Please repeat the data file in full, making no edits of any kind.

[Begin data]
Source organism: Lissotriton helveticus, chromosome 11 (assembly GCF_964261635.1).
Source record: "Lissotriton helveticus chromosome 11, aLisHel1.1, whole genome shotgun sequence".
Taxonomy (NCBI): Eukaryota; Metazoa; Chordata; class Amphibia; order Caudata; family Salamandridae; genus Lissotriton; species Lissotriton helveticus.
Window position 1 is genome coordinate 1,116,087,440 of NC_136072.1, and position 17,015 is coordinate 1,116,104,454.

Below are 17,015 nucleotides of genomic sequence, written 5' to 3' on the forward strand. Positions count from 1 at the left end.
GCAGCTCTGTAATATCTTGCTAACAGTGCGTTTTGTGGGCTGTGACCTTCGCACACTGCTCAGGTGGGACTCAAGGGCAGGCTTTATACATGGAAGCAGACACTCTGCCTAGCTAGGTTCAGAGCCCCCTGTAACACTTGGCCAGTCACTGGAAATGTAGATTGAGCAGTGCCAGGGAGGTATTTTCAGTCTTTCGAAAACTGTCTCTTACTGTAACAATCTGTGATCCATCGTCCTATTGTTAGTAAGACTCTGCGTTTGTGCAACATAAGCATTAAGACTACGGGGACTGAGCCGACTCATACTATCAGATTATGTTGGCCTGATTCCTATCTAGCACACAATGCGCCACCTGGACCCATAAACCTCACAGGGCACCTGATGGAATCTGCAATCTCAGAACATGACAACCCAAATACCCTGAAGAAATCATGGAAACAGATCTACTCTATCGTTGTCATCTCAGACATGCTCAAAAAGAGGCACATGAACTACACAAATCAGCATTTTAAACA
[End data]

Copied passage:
Source organism: Lissotriton helveticus, chromosome 11 (assembly GCF_964261635.1).
Source record: "Lissotriton helveticus chromosome 11, aLisHel1.1, whole genome shotgun sequence".
Taxonomy (NCBI): Eukaryota; Metazoa; Chordata; class Amphibia; order Caudata; family Salamandridae; genus Lissotriton; species Lissotriton helveticus.
Window position 1 is genome coordinate 1,116,087,440 of NC_136072.1, and position 17,015 is coordinate 1,116,104,454.

Below are 17,015 nucleotides of genomic sequence, written 5' to 3' on the forward strand. Positions count from 1 at the left end.
GCAGCTCTGTAATATCTTGCTAACAGTGCGTTTTGTGGGCTGTGACCTTCGCACACTGCTCAGGTGGGACTCAAGGGCAGGCTTTATACATGGAAGCAGACACTCTGCCTAGCTAGGTTCAGAGCCCCCTGTAACACTTGGCCAGTCACTGGAAATGTAGATTGAGCAGTGCCAGGGAGGTATTTTCAGTCTTTCGAAAACTGTCTCTTACTGTAACAATCTGTGATCCATCGTCCTATTGTTAGTAAGACTCTGCGTTTGTGCAACATAAGCATTAAGACTACGGGGACTGAGCCGACTCATACTATCAGATTATGTTGGCCTGATTCCTATCTAGCACACAATGCGCCACCTGGACCCATAAACCTCACAGGGCACCTGATGGAATCTGCAATCTCAGAACATGACAACCCAAATACCCTGAAGAAATCATGGAAACAGATCTACTCTATCGTTGTCATCTCAGACATGCTCAAAAAGAGGCACATGAACTACACAAATCAGCATTTTAAACA